this fact.

## Re: Opening files on the web for reading

On 25 Sep 2008 15:23:24 GMT xhoster@gmail.com wrote:

x> And it doesn't seem as easy as I thought.  In order for the callback to be
x> invoked, the thing invoking the callback has to be "in control".  But to
x> read from a file handle, the thing reading is in control.  You'd have to
x> fork a process and in one have the callback invoker in control, streaming
x> data to the other process as it comes in and the callback is invoked.  So
x> then you would have portability problems.

You can do it with buffering but it's ugly code I would not want to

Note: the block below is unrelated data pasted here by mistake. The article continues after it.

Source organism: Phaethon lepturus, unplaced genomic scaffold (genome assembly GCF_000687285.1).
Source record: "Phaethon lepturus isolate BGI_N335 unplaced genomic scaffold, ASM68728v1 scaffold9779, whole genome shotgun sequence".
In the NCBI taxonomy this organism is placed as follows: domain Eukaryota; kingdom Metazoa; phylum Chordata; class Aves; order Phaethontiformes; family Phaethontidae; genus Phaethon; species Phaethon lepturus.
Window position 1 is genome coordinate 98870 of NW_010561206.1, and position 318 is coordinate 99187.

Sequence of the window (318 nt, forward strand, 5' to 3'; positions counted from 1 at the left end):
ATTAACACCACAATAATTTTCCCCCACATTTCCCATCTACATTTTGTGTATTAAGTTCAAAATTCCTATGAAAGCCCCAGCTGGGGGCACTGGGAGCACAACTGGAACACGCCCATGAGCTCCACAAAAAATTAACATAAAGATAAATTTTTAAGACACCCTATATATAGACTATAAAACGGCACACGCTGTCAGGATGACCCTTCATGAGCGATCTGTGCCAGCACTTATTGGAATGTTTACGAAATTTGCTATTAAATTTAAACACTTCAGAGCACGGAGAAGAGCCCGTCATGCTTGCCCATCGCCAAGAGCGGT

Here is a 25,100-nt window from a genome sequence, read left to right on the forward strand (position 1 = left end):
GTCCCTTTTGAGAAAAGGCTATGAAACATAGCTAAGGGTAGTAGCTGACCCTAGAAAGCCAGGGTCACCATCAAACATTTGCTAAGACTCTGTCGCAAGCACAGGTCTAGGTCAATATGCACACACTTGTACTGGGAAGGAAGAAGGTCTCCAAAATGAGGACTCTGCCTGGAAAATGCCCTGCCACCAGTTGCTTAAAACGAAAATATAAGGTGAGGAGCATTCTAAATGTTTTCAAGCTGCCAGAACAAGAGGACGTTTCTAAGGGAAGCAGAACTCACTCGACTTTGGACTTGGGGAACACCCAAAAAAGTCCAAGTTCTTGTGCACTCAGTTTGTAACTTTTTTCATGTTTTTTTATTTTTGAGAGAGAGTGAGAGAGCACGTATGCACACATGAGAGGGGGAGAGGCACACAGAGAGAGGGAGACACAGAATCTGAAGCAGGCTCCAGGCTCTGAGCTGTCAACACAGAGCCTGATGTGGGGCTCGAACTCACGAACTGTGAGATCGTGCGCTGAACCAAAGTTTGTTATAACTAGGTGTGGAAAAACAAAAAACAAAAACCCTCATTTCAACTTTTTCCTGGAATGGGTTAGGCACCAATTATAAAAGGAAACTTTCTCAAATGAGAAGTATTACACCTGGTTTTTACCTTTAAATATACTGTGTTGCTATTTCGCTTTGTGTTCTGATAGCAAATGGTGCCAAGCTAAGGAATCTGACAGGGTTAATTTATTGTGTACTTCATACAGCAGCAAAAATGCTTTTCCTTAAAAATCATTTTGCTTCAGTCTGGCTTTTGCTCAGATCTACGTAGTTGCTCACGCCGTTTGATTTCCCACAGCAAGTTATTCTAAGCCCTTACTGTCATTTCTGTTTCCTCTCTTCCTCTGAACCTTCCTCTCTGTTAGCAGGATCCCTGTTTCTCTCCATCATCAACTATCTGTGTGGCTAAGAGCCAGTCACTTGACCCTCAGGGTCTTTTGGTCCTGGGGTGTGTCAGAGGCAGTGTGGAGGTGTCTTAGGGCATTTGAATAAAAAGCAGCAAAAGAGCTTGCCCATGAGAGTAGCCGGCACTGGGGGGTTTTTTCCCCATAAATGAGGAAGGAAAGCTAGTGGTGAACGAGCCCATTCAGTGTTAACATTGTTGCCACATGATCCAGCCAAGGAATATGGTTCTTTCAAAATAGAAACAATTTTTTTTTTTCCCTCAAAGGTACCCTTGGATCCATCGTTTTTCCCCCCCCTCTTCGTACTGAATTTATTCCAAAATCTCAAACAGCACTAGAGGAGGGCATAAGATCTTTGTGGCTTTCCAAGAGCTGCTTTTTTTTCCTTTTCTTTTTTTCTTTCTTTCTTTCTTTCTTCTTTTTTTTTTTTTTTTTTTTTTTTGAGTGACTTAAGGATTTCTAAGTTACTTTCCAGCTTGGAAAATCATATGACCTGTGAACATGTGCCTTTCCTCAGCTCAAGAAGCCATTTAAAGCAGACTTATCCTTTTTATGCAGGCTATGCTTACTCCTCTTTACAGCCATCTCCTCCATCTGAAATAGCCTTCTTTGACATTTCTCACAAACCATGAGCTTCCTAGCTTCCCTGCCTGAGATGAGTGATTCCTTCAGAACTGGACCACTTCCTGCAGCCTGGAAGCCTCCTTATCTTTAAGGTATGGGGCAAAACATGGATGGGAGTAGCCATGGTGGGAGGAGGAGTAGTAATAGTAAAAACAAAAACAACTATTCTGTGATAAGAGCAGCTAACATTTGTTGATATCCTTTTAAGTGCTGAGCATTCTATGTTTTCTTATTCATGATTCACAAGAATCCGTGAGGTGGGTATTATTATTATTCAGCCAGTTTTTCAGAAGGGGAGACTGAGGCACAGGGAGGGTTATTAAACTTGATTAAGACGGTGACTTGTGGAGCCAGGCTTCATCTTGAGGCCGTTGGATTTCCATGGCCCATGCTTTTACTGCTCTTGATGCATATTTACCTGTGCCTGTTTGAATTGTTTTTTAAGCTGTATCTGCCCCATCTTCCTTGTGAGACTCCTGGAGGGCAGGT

write.  It's very easy to get it wrong.

x> It seems like it is easy to write a wrapper that turns an iterator into a
x> callback, but vice versa is not easy.

Right, since iterators are stateful, so you have to manufacture and
preserve the state when you only have a callback.

Ted

## Re: Opening files on the web for reading

That's not the issue: callbacks in Perl are closures, so they do have
state. The trouble is that you would need LWP::UserAgent->simple_request
and whatever is driving the <$FH> loop to be coroutines, and Perl doesn't have 'yield'. Just for fun, here's an implementation using Coro: #!/usr/bin/perl use warnings; use strict; { package LWP::FH; use Coro; use Coro::Channel; use LWP::UserAgent; use overload '<>' => sub { my ($s) = @_;
my $eol; until (($eol = length($/) + index$s->, $/) > 0) { my$new = $s->->get; if (defined$new) {
$s-> .=$new;
}
else {
$eol = length$s->;
last;
}
}
return substr $s->, 0,$eol, "";
};